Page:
Originally written on NESN.com  |  Last updated 2/21/13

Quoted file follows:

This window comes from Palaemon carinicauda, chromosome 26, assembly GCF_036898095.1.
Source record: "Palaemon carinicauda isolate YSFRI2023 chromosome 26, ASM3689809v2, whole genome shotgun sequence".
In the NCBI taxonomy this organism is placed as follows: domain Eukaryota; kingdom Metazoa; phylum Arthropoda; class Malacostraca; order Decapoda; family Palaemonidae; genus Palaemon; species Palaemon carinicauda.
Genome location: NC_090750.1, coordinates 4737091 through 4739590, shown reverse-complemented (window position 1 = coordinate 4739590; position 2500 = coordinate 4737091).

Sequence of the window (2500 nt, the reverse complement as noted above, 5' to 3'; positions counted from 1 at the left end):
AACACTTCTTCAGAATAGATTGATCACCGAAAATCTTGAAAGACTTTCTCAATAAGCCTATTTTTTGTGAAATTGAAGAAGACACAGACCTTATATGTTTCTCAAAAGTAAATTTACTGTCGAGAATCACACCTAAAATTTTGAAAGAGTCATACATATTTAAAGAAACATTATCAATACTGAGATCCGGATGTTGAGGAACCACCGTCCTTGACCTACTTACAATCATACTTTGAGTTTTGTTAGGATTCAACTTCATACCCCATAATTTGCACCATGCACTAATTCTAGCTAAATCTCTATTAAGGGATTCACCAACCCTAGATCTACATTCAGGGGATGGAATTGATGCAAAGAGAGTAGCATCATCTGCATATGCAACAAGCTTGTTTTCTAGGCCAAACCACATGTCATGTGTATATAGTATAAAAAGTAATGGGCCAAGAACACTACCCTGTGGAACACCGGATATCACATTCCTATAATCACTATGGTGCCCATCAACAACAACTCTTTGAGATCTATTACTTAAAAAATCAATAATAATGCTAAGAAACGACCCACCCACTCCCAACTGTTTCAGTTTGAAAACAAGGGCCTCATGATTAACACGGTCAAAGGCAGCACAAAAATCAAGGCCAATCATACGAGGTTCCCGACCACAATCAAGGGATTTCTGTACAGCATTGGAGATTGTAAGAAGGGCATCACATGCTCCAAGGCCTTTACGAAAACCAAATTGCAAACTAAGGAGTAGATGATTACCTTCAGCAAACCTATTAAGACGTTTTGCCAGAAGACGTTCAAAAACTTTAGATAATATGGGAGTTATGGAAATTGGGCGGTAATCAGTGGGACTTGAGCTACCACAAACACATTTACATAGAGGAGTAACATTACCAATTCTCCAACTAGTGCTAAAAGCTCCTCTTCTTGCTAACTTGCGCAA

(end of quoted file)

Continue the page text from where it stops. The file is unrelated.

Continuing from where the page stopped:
BUFFALO, N.Y. — A month into the NHL lockout in early October, Rochester coach Ron Rolston was preparing to open the American Hockey League season, eagerly anticipating the opportunity to incorporate several Buffalo Sabres players into his lineup. Some five months later, Rolston has inherited the entire Sabres team. Rolston will make his NHL debut as the Sabres’ interim head coach Thursday. That’s when Buffalo plays at Toronto, a day after coach Lindy Ruff was fired amid growing criticism for the Sabres’ (6-10-1) sputtering start. It was an abrupt move for a franchise that hadn’t changed coaches since Ruff was hired in the summer of 1997. And the decision to fire the franchise’s winningest coach (571-432-162) came after Buffalo’s high-priced lineup blundered through a 2-1 home loss to Winnipeg on Tuesday, drawing boos for its lethargic play. “I think the last game was quite honestly a tipping point. And it was evident to me that we were searching for answers to too many questions,” general manger Darcy Regier said. “I think we were making some strides, but in the end, for every two steps forward, it was one step back, and sometimes not that.” The loss was Buffalo’s 10th in 15 games (4-10-1), and it occurred days after Ruff defiantly addressed his critics by saying he wasn’t done trying to “clean up this mess.” Now, that cleanup job falls to Rolston, the younger brother of former NHL star Brian Rolston. He’ll have the interim title for the remainder of the season, during which he’ll be judged as a candidate to take over the job full time. Rolston, who was in his second season coaching Rochester, was scheduled to join Regier on Wednesday in traveling to Toronto for his first meeting with Sabres players. Some of them he’s already familiar with. Center Cody Hodgson, forward Marcus Foligno and defenseman T.J. Brennan played for Rochester during the lockout. On Wednesday, the Sabres also called up center Kevin Porter, who was leading the Americans with 44 points (15 goals, 29 assists). Rolston went 36-26-10-4 last season in leading Rochester to the playoffs. This season, the Americans (27-18-2-1) are second in the North Division and sixth in the Western Conference. Before Rochester, Rolston spent seven seasons as coach of USA Hockey’s National Team development program. During that time, he became the first coach to lead the U.S. Under-18 team to win three gold medals (2005, 2009, 2011). “His teams play with structure, discipline. They have a work ethic,” Regier said, of Rolston’s Americans. Those were traits lacking in the Sabres for much of the past two seasons under Ruff. Last season, despite owner Terry Pegula committing more than $140 million in salary to add and re-sign players, Buffalo was one of the NHL’s biggest busts in missing the playoffs for the third time in five years. Not much appeared to have changed a month into this season. The Sabres were sloppy and lacked cohesion. Their power play was anemic, having converted just 8 of 62 opportunities to rank 29th in the NHL. And they were 26th in the league in allowing an average 3.29 goals. “I think there are a lot of unknowns with our team right now,” Regier said. “We believe in the players, that they can achieve certainly more than where we currently are. Hopefully, it’s a lot more, but time will tell.” Under Ruff, the Sabres made the playoffs in each of his first four seasons and eight times overall. That included a surprising run to the Stanley Cup finals in 1999, when Buffalo lost to Dallas in six games. Ruff was the NHL’s longest active-serving coach with one team. Among North America’s four major pro sports, Ruff’s tenure with Buffalo was second only behind Gregg Popovich, who’s been coach of the NBA’s San Antonio Spurs since 1996. In the NHL alone, there had been 170 coaching changes since Ruff was hired on July 21, 1997. Ruff’s 571 wins rank second in the NHL with one team, trailing only Al Arbour, who had 740 wins with the New York Islanders. Ruff’s ties to Buffalo go back to his days as a player. Selected in the second round of the 1979 draft by the Sabres, Ruff made the team later that year. In November 1986, he replaced star Gilbert Perreault as the Sabres’ captain. The decision to fire Ruff came shortly after he oversaw a 90-minute practice. Regier went to Ruff’s home to inform the coach of the decision. He then allowed Ruff to visit with players as they boarded a bus to travel to Toronto. “I’m disappointed for myself. I’m disappointed for Lindy. And when I see the players, I’m disappointed for them, too.” Regier said. “We should all be disappointed.”
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